The asparagus we eat in Europe is Asparagus officinalis which is believed to be a native of the eastern Mediterranean region. It has been cultivated in Italy at least since 200BC as it was described in the writings of Cato the Elder. Writing later Pliny mentions a type of asparagus that grew close to Ravenna saying that three of these asparagus spears weighed one pound, or almost half a kilogram. It has been highly prized as a delicacy and used to be a favourite which only the wealthy could afford, although now it is much more readily available. You can even buy white asparagus in cans and jars, and these spears are useful for salads as they have already been cooked. They have a milder taste than the fresh green asparagus spears though.
   It used to be found wild on Anglesey in North Wales and on the southern coast of England and still can be found in many parts of Europe growing wild. I have picked young asparagus sprues in Portugal in winter and had a lot of fun doing so. They grow surrounded by thorny plants in Portugal and in thickets .I found a young rabbit trying to hide in the thicket the asparagus was growing in, which caused some consternation, as when it moved we thought it might have been a snake. However we continued picking the spears and had a good breakfast out of them as we cooked them in an omelette.
   Asparagus is useful as a diuretic and the water used to boil asparagus in can be drunk to help relieve cystitis, other inflammations of the urinary tract and it can also be used as a tonic and cleanser for the skin. It is supposed to be good to treat acne with.
  It contains saponins which may have antibiotic properties, and folic acid which helps prevent birth defects, cervical, rectal and colon cancers as well as heart disease.
 Eating cooked asparagus and its watery juices may help in dispersing stones that have formed in the body’s organs. Native Americans used it for kidney, bladder and heart problems. In the Indian subcontinent the most common species of asparagus is Asparagus racemosus.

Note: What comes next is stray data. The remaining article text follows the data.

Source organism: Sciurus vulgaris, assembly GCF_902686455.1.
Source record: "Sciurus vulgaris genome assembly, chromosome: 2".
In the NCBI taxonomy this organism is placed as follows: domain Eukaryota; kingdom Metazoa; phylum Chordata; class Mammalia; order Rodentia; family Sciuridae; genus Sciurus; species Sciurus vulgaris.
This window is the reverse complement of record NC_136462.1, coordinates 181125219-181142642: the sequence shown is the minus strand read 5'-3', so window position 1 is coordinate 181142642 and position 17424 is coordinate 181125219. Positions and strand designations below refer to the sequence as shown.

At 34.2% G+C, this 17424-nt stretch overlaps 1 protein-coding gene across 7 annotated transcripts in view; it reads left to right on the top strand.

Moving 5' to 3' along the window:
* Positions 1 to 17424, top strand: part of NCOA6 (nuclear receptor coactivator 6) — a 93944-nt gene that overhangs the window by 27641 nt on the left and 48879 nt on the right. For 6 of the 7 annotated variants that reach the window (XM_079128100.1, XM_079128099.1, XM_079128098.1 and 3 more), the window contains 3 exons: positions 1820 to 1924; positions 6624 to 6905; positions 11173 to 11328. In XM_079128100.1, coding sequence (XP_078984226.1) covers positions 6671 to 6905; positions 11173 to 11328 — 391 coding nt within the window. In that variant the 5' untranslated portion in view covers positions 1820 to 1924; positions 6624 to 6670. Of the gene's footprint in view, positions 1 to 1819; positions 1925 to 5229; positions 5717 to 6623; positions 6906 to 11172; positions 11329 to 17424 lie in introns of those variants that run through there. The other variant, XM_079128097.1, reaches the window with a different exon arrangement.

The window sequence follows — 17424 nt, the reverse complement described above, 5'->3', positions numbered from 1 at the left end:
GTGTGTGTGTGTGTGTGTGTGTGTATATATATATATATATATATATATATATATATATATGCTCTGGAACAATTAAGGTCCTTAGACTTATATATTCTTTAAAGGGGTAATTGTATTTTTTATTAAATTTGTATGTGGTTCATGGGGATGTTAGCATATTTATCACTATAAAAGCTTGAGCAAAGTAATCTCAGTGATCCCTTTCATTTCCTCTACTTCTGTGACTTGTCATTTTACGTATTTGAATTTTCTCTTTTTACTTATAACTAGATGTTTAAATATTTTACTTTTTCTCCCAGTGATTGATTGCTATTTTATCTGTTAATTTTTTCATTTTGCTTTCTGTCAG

It also contains beta-carotene, vitamin C and potassium, and is good for the nervous system. Culpeper recommended that the root should be boiled in wine and use to stop toothache by leaving the liquid in the mouth over the painful tooth and said that this concoction was also good for the eyesight.
   Asparagus should be cooked by tying 10 -12 spears into a bundle and standing them in 3 inches of water in a saucepan with a tight fitting lid. When the water boils, cover the pan and leave it for 10 minutes. The stalks of asparagus should offer a little resistance when you stick a knife into them, and the tops should be very tender after this time. You should cook ½ lb per person as an accompaniment or starter. It is best not to keep asparagus in the fridge after you have cooked it.
  If you eat a lot of asparagus don’t worry if your urine is green; that is one of the side effects. You should avoid eating the young shoots raw and avoid the red berries as these will give you a bad stomach upset.

2 tins tuna fish, drained
Bundle of asparagus spears cooked and chopped or white asparagus
¼ cup mayonnaise
1 tbsp lemon juice,
2 tsps Dijon mustard
2 tsps chopped capers
½ tsp paprika
freshly ground black pepper
1 lettuce, washed
fresh coriander leaves for garnish

Place lettuce leaves in individual serving bowls as a lining.
Combine all the other ingredients and mix them well.
Put the mixture over the lettuce leaves and serve garnished with coriander leaves.
This has Taste and is a Treat.

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